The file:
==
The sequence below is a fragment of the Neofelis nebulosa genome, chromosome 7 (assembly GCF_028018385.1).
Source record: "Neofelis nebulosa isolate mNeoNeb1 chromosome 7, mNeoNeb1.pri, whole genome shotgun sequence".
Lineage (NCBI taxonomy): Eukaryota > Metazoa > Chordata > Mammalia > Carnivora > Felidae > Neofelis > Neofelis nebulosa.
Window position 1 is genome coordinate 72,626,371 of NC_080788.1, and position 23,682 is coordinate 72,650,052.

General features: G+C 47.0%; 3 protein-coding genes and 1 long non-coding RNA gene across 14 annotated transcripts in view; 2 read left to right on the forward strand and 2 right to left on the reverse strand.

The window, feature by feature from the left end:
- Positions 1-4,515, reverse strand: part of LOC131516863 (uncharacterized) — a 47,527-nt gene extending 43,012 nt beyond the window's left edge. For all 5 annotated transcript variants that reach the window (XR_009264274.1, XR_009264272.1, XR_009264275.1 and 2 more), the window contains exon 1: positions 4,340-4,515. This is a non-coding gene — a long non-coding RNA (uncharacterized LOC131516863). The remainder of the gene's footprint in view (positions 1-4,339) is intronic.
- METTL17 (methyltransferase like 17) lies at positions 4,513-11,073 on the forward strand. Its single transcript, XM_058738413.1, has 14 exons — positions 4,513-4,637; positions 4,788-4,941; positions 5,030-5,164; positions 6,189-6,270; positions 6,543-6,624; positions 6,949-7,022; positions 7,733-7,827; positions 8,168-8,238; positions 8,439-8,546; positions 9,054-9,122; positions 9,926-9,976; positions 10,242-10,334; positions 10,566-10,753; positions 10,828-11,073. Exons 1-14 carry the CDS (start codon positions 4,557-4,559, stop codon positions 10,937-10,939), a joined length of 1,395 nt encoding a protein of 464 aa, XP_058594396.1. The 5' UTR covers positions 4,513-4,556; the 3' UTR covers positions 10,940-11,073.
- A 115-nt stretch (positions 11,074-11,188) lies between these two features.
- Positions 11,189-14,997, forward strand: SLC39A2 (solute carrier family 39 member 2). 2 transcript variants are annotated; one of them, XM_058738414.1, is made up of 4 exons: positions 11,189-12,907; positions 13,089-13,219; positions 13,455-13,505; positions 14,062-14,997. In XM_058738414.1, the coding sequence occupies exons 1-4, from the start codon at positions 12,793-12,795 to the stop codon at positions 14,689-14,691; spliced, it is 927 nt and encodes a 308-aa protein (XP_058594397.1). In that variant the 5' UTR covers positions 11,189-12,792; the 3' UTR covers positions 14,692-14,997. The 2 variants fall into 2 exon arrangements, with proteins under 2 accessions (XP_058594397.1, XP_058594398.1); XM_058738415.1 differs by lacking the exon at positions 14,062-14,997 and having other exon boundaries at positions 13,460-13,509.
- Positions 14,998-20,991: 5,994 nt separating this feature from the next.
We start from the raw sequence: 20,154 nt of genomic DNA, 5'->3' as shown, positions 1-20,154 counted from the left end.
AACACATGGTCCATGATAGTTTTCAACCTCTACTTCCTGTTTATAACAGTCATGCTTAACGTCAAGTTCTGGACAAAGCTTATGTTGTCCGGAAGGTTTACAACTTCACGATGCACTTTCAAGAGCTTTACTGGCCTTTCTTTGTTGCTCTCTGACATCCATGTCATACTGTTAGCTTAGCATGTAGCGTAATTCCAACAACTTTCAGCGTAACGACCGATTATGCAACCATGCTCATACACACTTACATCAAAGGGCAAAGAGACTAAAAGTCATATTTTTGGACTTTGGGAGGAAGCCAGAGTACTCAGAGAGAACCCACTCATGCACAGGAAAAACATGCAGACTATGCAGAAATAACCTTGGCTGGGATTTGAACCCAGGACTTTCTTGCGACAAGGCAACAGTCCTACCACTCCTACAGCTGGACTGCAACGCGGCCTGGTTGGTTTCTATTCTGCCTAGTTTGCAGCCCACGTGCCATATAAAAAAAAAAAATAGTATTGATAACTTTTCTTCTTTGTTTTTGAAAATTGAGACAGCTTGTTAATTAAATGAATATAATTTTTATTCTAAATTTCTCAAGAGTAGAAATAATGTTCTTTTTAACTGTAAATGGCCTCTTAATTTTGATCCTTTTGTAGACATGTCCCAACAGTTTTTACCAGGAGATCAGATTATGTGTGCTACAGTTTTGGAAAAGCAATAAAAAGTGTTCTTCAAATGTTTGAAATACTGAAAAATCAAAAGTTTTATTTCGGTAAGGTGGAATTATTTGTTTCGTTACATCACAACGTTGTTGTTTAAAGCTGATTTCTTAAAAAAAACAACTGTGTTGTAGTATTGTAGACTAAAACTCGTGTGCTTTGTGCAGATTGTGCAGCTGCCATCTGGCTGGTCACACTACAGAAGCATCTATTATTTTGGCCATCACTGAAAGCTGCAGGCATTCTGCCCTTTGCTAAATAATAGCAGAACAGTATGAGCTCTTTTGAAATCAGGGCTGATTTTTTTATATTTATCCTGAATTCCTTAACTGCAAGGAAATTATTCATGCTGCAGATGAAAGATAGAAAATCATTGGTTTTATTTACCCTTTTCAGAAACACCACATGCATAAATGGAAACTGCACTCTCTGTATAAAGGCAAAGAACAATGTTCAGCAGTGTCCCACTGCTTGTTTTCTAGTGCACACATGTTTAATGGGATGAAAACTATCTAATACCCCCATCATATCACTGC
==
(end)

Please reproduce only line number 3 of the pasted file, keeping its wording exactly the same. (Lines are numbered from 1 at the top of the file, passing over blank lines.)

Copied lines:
Lineage (NCBI taxonomy): Eukaryota > Metazoa > Chordata > Mammalia > Carnivora > Felidae > Neofelis > Neofelis nebulosa.